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AP and NBC News: Ohio Rep. Jim Jordan won't run in next year's US Senate election

3News has reached out to Jordan's congressional office for confirmation.

WASHINGTON — Ohio Rep. Jim Jordan will not join the race to replace Rob Portman in the U.S. Senate next year, according to the Associated Press and multiple media reports.

NBC News' Leigh Ann Caldwell confirmed the news through a campaign spokesperson, and the AP's Dan Sewell later obtained the full statement.

"Mr. Jordan believes at this time he is better suited to represent Ohioans in the House of Representatives, where as the top Republican on the Judiciary Committee, he can advance an America first agenda, promote conservative values, and hold big government accountable," Russell Dye said.

Jordan had been named as a possible GOP frontrunner for the Senate or even perhaps as a primary challenger to Ohio Gov. Mike DeWine. Portman announced his impending retirement from the Senate earlier this week, citing ongoing gridlock in Washington.

A fierce defender of former President Donald Trump, Jordan has garnered praise from Republicans for his loyalty to the party. However, he has also brought sharp criticism for at times trafficking in conspiracy theories and falsehoods, including downplaying the threat of the COVID-19 pandemic and pushing the Trump campaign's lies about election fraud after the then-president lost to Joe Biden in his bid for a second term. Some partly blame Jordan's actions in the latter controversy for inciting the Jan. 6 riot at the U.S. Capitol that left five people dead, including a police officer.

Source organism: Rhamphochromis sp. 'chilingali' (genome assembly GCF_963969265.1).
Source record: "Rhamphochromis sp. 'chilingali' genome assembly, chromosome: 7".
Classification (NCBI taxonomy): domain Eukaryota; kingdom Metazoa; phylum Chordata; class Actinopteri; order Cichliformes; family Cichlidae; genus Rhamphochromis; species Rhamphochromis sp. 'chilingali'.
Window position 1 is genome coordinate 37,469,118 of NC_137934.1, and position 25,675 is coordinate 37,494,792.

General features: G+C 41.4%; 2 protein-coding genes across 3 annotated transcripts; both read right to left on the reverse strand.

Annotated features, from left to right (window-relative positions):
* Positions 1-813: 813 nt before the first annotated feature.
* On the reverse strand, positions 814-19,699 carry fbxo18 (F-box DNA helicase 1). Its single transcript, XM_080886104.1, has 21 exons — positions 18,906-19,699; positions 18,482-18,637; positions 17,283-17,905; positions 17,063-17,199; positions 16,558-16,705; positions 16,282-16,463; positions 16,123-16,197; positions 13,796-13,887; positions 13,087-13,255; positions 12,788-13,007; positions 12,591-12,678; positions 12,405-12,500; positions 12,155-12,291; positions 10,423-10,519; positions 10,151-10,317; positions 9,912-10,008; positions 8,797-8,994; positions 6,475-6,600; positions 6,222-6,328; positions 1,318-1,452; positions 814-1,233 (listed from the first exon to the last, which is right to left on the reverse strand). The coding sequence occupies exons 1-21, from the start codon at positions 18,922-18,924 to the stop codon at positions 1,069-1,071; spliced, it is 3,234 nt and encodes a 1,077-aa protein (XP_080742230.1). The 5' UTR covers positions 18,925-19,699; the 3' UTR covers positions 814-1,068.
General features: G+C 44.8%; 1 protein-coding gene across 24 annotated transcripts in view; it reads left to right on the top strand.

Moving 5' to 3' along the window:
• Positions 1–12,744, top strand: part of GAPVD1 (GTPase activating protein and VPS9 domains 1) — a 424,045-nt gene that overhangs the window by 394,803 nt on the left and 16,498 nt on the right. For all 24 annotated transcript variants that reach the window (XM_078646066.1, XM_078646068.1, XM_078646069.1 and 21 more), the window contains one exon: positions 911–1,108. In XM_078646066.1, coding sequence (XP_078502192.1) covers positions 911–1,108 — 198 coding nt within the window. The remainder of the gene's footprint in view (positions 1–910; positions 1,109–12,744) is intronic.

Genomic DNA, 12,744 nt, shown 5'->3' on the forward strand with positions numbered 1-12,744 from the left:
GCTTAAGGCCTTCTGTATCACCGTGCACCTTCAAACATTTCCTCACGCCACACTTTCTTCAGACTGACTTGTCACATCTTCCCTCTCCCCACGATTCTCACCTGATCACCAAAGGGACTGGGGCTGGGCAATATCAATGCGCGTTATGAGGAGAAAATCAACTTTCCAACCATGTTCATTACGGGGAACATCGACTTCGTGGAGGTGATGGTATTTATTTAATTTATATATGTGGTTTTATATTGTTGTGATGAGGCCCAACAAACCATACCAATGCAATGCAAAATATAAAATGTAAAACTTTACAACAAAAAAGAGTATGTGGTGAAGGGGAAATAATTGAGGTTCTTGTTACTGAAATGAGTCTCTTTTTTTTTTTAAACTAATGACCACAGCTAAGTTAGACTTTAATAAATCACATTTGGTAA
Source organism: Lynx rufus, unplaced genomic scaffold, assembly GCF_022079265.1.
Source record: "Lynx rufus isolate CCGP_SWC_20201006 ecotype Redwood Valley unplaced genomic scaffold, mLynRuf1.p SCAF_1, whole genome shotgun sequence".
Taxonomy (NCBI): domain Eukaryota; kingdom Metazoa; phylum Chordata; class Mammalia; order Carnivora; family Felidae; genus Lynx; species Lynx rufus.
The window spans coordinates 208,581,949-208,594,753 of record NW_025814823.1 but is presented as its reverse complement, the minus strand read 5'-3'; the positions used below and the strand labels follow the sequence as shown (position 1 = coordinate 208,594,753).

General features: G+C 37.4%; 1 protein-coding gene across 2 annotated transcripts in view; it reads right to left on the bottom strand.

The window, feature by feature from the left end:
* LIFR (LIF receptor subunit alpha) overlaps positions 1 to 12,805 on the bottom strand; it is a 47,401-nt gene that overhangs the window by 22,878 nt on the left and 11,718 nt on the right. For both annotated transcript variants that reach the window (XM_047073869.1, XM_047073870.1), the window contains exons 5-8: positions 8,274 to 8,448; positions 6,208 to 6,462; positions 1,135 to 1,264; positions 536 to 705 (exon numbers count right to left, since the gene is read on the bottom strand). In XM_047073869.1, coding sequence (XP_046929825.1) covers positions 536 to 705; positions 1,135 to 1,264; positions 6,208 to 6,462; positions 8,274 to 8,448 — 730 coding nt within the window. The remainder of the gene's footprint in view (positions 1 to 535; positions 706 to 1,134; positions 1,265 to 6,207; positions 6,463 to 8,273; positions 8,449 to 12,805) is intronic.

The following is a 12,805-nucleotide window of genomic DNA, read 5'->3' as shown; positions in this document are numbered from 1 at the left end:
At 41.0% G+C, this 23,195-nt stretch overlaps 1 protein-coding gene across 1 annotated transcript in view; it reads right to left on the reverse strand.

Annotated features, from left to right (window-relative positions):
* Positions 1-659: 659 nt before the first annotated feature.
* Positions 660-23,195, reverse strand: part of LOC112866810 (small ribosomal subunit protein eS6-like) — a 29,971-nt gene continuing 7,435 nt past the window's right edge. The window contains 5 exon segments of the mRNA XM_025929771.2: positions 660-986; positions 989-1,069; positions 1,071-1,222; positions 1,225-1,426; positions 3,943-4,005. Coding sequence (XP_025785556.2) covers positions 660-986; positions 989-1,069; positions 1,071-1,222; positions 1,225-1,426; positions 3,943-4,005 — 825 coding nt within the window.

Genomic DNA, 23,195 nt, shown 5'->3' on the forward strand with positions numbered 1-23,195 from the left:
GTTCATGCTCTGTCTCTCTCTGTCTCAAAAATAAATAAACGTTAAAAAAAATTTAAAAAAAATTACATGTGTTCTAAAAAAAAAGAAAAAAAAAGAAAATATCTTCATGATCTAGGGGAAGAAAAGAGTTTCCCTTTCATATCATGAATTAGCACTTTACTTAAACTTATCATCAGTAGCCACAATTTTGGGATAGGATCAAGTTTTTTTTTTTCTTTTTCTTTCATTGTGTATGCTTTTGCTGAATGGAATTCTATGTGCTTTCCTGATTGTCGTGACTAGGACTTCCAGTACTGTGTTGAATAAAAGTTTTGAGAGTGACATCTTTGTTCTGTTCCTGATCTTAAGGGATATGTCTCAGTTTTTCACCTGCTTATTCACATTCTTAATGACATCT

Prior to today's news, Ohio's other U.S. Sen. Sherrod Brown told reporters in a videoconference that he felt Jordan was the most likely Republican to vie for the seat, but questioned his prospects in a statewide election.

"He’s been a total Trump guy, to the point that he’s made excuses for the riots and insurrection," Brown said. "He is extreme that way. I think he’d lose the general election but he’s the one I hear most Republicans talk about."

Outside of politics, Jordan has also had to withstand allegations of covering up sexual abuse during his time as an assistant wrestling coach at Ohio State University. Multiple former athletes have claimed Jordan and others knew of Dr. Richard Strauss' numerous crimes, but did nothing to stop them. Jordan has strenuously denied the allegations.

Should Jordan indeed run to keep his seat in the House, he will likely do so in a slightly different environment: Ohio is scheduled to undergo redistricting this year, and Jordan's fourth congressional district (which stretches all the way from Urbana to Elyria) has been called one of the most gerrymandered in the country.

Credit: Ohio Secretary of State

3News has reached out to Jordan's congressional office for independent confirmation.

The Associated Press contributed to this report